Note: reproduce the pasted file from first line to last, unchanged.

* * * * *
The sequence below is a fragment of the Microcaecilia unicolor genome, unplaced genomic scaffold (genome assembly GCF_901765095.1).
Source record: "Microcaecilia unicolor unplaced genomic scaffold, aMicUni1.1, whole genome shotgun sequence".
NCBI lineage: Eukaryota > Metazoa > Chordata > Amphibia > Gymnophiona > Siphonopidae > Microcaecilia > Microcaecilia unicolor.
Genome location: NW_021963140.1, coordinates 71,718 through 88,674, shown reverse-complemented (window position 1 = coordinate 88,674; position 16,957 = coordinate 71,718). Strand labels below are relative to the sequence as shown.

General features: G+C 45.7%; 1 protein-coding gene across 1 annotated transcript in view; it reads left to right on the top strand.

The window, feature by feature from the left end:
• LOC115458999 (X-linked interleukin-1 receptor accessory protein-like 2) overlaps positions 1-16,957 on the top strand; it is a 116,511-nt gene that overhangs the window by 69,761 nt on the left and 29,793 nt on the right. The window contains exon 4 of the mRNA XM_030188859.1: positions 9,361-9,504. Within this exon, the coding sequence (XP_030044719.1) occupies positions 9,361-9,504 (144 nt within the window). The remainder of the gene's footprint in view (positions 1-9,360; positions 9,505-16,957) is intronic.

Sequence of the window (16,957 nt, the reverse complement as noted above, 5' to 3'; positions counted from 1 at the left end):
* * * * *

The sequence below is a fragment of the Microcaecilia unicolor genome, unplaced genomic scaffold (genome assembly GCF_901765095.1).
Source record: "Microcaecilia unicolor unplaced genomic scaffold, aMicUni1.1, whole genome shotgun sequence".
NCBI lineage: Eukaryota > Metazoa > Chordata > Amphibia > Gymnophiona > Siphonopidae > Microcaecilia > Microcaecilia unicolor.
Genome location: NW_021963140.1, coordinates 71,718 through 88,674, shown reverse-complemented (window position 1 = coordinate 88,674; position 16,957 = coordinate 71,718). Strand labels below are relative to the sequence as shown.

General features: G+C 45.7%; 1 protein-coding gene across 1 annotated transcript in view; it reads left to right on the top strand.

The window, feature by feature from the left end:
• LOC115458999 (X-linked interleukin-1 receptor accessory protein-like 2) overlaps positions 1-16,957 on the top strand; it is a 116,511-nt gene that overhangs the window by 69,761 nt on the left and 29,793 nt on the right. The window contains exon 4 of the mRNA XM_030188859.1: positions 9,361-9,504. Within this exon, the coding sequence (XP_030044719.1) occupies positions 9,361-9,504 (144 nt within the window). The remainder of the gene's footprint in view (positions 1-9,360; positions 9,505-16,957) is intronic.

Sequence of the window (16,957 nt, the reverse complement as noted above, 5' to 3'; positions counted from 1 at the left end):